phone acas for free
[mod]#20
jamstaruk1972
depends on what kind of lawyers giving advice a criminal lawyer would have hardly any knowledge of employment laws and legislation

phone acas for free


...of course they would!!!!!! You never just learn ONE module of law. You learn them all but specialise in one, two or more.

The OP wants BASIC legal knowledge. That is all. I am a qualified lawyer and specialise in property law, employment, tort, civil litigation and contract. That is how it works.
#21
interesting discussion here
http://www.paypershop.com/phpBB2/holiday-pay-for-casual-staff-t373.html


Casual workers

If a member of staff works on a casual basis or very irregular hours, it is often easiest to calculate holiday entitlement that accrues as hours are worked.
The holiday entitlement of 5.6 weeks is equivalent to 12.07 per cent of hours worked over a year.
The 12.07 per cent figure is 5.6 weeks' holiday, divided by 46.4 weeks (being 52 weeks - 5.6 weeks). The 5.6 weeks are excluded from the calculation as the worker would not be at work during those 5.6 weeks in order to accrue annual leave.
[mod]#22


Ambiguous and doesnt give any legal rights for the scenario we have.
#23
magicjay1986
Ambiguous and doesnt give any legal rights for the scenario we have.


its discusion on the business link site from the gov

http://www.businesslink.gov.uk/bdotg/action/detail?type=RESOURCES&itemId=1074414843
#24
she could try contacting http://www.acas.org.uk/index.aspx?articleid=1461 they may be able to help.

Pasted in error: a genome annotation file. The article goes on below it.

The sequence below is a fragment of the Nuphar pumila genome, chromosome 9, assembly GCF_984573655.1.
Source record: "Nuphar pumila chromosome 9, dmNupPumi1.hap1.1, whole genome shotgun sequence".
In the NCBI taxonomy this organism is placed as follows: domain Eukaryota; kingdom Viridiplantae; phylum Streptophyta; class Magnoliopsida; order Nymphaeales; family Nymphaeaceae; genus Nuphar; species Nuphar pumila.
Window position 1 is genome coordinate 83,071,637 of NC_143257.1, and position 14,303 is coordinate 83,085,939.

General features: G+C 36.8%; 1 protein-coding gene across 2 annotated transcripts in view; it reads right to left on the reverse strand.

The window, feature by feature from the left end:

[mod]#25
jennybubbles
she could try contacting http://www.acas.org.uk/index.aspx?articleid=1461 they may be able to help.


They would be able to, yes.
#26
magicjay1986
...of course they would!!!!!! You never just learn ONE module of law. You learn them all but specialise in one, two or more.

The OP wants BASIC legal knowledge. That is all. [COLOR="DarkRed"]I am a qualified lawyer and specialise in property law, employment, tort, civil litigation and contract. [/COLOR]That is how it works.


I hope you don't mind, magicjay, but I just thought I'd highlight the fact that you are giving free legal advice and well done to you for doing that.

If all was fair then your reward would be that England regain the Ashes.;-)
#27
magicjay1986
...of course they would!!!!!! You never just learn ONE module of law. You learn them all but specialise in one, two or more.

The OP wants BASIC legal knowledge. That is all. I am a qualified lawyer and specialise in property law, employment, tort, civil litigation and contract. That is how it works.


jay how long did you study to become a qualified lawyer and how long have you been practising?